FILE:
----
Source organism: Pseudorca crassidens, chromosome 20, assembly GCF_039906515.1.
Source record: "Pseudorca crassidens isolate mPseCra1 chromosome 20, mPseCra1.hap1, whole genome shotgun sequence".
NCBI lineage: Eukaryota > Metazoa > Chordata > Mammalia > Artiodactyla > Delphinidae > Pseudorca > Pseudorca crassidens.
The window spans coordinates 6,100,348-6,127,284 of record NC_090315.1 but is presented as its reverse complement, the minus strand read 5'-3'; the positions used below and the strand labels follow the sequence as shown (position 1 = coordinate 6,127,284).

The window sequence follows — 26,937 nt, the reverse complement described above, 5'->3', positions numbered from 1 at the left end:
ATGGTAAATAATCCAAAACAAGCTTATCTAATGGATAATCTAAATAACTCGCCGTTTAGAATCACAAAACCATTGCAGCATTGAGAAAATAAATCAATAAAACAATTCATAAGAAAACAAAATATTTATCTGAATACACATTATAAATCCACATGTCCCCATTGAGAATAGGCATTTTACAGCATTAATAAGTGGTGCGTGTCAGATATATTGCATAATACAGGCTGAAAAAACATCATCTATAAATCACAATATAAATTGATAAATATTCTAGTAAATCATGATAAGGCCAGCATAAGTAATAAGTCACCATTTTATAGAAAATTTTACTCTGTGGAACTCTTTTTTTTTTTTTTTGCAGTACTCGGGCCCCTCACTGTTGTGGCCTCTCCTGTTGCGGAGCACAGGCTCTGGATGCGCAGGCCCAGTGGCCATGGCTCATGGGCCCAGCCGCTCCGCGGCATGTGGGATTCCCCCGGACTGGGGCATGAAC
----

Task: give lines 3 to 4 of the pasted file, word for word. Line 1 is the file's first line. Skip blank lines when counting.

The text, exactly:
NCBI lineage: Eukaryota > Metazoa > Chordata > Mammalia > Artiodactyla > Delphinidae > Pseudorca > Pseudorca crassidens.
The window spans coordinates 6,100,348-6,127,284 of record NC_090315.1 but is presented as its reverse complement, the minus strand read 5'-3'; the positions used below and the strand labels follow the sequence as shown (position 1 = coordinate 6,127,284).